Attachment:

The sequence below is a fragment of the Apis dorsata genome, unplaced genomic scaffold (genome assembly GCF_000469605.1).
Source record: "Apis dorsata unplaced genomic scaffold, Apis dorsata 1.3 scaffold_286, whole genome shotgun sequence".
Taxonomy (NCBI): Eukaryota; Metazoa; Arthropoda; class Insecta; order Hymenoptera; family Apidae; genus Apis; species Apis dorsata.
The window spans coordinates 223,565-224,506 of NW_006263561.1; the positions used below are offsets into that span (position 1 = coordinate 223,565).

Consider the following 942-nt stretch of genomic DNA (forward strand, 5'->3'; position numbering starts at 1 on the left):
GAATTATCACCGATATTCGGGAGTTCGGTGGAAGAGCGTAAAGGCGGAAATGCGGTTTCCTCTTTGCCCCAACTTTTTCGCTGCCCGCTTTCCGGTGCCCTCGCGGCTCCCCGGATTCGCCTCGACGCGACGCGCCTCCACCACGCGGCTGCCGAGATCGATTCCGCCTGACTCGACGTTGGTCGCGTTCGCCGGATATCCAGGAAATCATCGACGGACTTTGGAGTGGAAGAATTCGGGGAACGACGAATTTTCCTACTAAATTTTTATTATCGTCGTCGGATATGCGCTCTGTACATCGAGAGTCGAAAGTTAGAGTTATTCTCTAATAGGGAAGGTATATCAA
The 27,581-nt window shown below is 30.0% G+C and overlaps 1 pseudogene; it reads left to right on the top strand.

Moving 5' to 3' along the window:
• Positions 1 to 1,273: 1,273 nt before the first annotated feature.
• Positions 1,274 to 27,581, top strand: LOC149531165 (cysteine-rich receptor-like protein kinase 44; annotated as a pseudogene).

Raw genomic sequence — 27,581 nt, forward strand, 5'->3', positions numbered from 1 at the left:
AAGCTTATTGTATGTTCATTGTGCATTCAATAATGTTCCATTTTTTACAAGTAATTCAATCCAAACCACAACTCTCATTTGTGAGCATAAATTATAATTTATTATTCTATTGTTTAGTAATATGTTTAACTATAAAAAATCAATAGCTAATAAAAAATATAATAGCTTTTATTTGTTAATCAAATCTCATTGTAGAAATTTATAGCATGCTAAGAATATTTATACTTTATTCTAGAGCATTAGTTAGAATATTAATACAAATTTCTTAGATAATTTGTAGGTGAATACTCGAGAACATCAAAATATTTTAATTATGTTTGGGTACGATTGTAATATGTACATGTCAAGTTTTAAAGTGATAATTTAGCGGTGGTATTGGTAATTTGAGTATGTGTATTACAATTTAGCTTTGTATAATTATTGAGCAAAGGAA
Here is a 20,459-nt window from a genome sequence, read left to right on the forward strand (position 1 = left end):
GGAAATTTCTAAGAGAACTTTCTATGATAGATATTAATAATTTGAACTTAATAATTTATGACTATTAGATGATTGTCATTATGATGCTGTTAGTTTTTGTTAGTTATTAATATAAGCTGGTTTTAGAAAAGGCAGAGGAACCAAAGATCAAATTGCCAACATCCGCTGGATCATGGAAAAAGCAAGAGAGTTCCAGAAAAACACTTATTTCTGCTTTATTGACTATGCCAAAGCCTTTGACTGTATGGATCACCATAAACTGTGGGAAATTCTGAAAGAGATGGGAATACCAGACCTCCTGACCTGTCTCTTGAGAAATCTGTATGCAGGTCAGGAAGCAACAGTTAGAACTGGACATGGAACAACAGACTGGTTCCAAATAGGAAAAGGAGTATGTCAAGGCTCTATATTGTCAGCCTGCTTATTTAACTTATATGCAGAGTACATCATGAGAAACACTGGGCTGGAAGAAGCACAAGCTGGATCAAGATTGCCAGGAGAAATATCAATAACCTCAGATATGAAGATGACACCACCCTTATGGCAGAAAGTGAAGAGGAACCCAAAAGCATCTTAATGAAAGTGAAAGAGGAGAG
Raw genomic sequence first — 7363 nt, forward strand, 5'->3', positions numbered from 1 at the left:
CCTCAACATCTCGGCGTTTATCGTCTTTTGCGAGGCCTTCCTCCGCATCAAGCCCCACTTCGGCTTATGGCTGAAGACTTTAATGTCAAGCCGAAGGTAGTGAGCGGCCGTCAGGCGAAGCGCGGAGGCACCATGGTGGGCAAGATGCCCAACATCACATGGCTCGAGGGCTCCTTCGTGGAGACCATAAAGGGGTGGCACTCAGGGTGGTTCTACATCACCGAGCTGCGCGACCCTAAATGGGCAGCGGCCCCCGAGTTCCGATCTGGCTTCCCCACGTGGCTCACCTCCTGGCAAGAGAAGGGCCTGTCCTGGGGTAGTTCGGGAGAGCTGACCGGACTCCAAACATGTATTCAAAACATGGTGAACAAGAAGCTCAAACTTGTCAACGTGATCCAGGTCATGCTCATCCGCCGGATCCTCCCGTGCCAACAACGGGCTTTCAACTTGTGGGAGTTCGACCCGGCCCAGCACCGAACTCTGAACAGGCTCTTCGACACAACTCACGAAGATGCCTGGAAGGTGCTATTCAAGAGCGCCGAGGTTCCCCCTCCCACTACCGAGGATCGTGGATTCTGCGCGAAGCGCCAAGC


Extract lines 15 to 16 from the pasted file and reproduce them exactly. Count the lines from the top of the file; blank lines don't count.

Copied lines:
Raw genomic sequence first — 7363 nt, forward strand, 5'->3', positions numbered from 1 at the left:
CCTCAACATCTCGGCGTTTATCGTCTTTTGCGAGGCCTTCCTCCGCATCAAGCCCCACTTCGGCTTATGGCTGAAGACTTTAATGTCAAGCCGAAGGTAGTGAGCGGCCGTCAGGCGAAGCGCGGAGGCACCATGGTGGGCAAGATGCCCAACATCACATGGCTCGAGGGCTCCTTCGTGGAGACCATAAAGGGGTGGCACTCAGGGTGGTTCTACATCACCGAGCTGCGCGACCCTAAATGGGCAGCGGCCCCCGAGTTCCGATCTGGCTTCCCCACGTGGCTCACCTCCTGGCAAGAGAAGGGCCTGTCCTGGGGTAGTTCGGGAGAGCTGACCGGACTCCAAACATGTATTCAAAACATGGTGAACAAGAAGCTCAAACTTGTCAACGTGATCCAGGTCATGCTCATCCGCCGGATCCTCCCGTGCCAACAACGGGCTTTCAACTTGTGGGAGTTCGACCCGGCCCAGCACCGAACTCTGAACAGGCTCTTCGACACAACTCACGAAGATGCCTGGAAGGTGCTATTCAAGAGCGCCGAGGTTCCCCCTCCCACTACCGAGGATCGTGGATTCTGCGCGAAGCGCCAAGC